How do you dispose of your old prescription and over the counter medicines? Not only are there environmental concerns associated with throwing medicine in the trash and flushing them down the toilet, letting them accumulate at home creates opportunities for those medicines getting into the wrong hands. It is for these reasons that the regional membership of the Russian River Watershed Association (RRWA) enacted the FREE Safe Medicine Disposal Program to safely take back and properly dispose of unwanted medicines.
The Safe Medicine Disposal Program is a partnership between local agencies, pharmacies, and law enforcement offices to safely dispose of unwanted medications, prevent overdoses, and protect the environment Residents of Sonoma and Mendocino Counties can drop off their unwanted medications at 24 free, discreet, and anonymous medicine take-back locations. These locations accept prescription and over-the-counter pills and capsules, liquid medications, veterinary medications, vitamins, supplements, homeopathic remedies, medical patches, inhalers, and medical samples. Since 2007, the Safe Medicine Disposal Program has collected over 100,000 pounds of unwanted medicines. For more information on the Safe Medicine Disposal Program locations, please go to http://www.safemedicinedisposal.org.
Syringes and needles (also known as sharps) and controlled substances have fewer drop-off locations due to safety and regulatory concerns, and are not accepted at many of the Safe Medicine Disposal drop-off locations. The DEA Office of Diversion Control has a tool for finding controlled substance disposal locations at https://www.deadiversion.usdoj.gov/pubdispsearch/spring/main?execution=e1s1. Syringes and needles are required to be in sealed sharps containers. Waste pharmaceuticals and sharps disposals are offered for residents only (not businesses).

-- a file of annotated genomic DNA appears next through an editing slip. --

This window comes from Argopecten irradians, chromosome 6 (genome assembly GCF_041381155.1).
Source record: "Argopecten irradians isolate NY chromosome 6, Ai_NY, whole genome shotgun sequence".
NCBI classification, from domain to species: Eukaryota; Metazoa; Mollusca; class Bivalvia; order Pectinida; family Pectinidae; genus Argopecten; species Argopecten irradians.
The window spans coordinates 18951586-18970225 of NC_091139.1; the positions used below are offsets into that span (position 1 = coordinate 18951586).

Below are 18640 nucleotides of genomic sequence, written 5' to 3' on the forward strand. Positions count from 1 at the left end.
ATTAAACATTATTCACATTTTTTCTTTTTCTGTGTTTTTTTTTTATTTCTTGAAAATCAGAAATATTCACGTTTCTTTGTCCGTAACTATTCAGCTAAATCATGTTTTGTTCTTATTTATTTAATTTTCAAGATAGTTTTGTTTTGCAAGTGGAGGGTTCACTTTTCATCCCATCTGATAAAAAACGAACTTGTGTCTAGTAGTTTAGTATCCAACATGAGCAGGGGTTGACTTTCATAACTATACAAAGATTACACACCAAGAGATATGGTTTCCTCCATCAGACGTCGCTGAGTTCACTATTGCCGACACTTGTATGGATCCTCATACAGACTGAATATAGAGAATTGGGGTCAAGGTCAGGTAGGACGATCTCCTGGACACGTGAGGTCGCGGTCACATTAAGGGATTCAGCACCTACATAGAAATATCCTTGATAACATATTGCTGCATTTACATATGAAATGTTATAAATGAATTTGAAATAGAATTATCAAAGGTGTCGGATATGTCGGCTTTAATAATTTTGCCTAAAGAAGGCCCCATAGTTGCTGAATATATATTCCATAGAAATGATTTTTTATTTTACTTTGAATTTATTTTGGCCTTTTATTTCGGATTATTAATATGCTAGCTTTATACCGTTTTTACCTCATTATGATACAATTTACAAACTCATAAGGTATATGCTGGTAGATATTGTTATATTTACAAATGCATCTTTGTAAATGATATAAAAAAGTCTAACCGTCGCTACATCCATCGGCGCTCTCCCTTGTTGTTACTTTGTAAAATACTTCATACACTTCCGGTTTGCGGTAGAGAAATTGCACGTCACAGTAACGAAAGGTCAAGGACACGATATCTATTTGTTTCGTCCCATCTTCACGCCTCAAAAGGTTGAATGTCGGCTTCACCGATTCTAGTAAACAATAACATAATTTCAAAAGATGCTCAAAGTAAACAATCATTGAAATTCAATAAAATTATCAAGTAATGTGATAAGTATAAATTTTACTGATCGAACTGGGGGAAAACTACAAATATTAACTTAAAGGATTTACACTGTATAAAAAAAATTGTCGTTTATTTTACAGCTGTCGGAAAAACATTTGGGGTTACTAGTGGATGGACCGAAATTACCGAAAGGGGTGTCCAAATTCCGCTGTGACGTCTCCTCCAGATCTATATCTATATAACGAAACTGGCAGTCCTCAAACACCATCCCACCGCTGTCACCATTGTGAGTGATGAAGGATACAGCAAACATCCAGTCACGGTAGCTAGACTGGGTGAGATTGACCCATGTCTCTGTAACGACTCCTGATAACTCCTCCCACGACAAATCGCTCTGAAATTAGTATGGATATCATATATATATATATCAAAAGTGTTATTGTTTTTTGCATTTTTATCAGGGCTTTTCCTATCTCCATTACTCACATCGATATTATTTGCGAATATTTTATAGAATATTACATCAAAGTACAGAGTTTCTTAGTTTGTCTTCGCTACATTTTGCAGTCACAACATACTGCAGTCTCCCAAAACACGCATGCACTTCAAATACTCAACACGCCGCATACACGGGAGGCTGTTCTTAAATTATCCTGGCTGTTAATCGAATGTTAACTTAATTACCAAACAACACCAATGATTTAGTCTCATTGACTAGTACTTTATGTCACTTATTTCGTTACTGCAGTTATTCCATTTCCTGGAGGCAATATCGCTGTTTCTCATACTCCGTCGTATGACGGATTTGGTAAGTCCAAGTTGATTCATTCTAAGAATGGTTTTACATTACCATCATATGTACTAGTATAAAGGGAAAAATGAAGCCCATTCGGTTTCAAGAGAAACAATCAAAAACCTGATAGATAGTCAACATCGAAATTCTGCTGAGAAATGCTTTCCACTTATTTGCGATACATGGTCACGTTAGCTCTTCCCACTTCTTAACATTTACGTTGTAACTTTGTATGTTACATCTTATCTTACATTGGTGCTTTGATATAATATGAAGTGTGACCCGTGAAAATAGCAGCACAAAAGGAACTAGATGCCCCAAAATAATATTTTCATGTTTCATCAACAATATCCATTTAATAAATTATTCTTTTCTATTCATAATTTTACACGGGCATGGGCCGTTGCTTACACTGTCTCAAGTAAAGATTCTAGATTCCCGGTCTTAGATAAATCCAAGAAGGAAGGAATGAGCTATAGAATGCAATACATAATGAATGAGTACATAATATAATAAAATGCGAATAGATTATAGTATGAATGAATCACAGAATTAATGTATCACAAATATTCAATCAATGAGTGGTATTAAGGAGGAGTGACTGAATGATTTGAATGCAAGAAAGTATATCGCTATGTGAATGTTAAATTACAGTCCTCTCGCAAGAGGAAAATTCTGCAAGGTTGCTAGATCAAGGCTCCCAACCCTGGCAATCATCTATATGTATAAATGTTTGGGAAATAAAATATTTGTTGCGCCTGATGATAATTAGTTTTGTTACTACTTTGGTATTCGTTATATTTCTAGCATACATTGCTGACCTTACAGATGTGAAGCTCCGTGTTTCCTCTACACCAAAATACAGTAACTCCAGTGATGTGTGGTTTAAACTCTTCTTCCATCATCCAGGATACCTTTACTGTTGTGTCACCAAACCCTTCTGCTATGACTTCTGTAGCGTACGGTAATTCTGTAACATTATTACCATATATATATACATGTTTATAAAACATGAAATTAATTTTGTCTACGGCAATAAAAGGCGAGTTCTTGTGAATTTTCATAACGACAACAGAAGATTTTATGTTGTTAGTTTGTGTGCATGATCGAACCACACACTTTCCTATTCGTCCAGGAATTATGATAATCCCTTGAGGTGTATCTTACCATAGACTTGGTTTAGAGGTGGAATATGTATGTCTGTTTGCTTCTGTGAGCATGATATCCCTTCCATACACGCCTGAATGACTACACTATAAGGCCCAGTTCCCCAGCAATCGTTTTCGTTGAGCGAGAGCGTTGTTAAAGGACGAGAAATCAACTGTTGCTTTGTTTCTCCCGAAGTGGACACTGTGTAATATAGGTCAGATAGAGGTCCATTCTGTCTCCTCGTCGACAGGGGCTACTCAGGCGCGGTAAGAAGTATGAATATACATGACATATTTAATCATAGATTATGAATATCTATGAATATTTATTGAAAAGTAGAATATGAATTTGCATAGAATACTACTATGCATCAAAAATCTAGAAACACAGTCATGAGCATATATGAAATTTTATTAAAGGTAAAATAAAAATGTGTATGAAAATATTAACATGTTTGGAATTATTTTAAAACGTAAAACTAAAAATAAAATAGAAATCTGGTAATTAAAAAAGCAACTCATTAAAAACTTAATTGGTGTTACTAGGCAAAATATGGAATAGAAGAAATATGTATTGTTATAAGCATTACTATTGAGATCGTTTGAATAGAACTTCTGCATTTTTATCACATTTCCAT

The Safe Medicine Disposal Program has had many successes, but there are still many hurdles to clear. The California Board of Pharmacies regulations for prescription drug take-back programs are currently being revised in a manner that may disincentivize pharmacy participation in take-back programs. In addition, the Safe Medicine Disposal Program, like many in the United States, is funded solely by local government agencies. Without a regulatory requirement, the producers of medicines are not responsible for funding the disposal of unused medications.
Extended Producer Responsibility (EPR) is a concept that helps clear many of the hurdles of medicine take-back programs by requiring medicine producers to design, manage, and finance programs for end-of-life management of their products and packaging, as a condition of sale. Alameda County was the first county in California and the country to pass EPR legislation requiring that producers share in the responsibility for safe medicine disposal. EPR legislation has gained popularity in the United States since the U.S. Supreme Court denied a challenge against Alameda County’s EPR ordinance in 2015. Currently, RRWA and its Safe Medicine Program partners are tracking current and developing EPR ordinances in California and evaluating opportunities to address the long-term needs for safe medicine disposal in our communities. Fortunately, our program can reference data from EPR programs that have been successful for decades throughout Europe and Canada.
Moreover, Sonoma County is working to make it easier for residents to safely dispose of unwanted medication and needles. To do this, your input is needed. Please fill out this short 3-4 minute survey to let us know which disposal options work best for you and to share your thoughts on this issue. Your answers are anonymous. Who do you think should pay for the safe disposal of medication? What do you currently do with your unwanted medication? Tell us at https://www.surveymonkey.com/r/SonomaMedsSharps.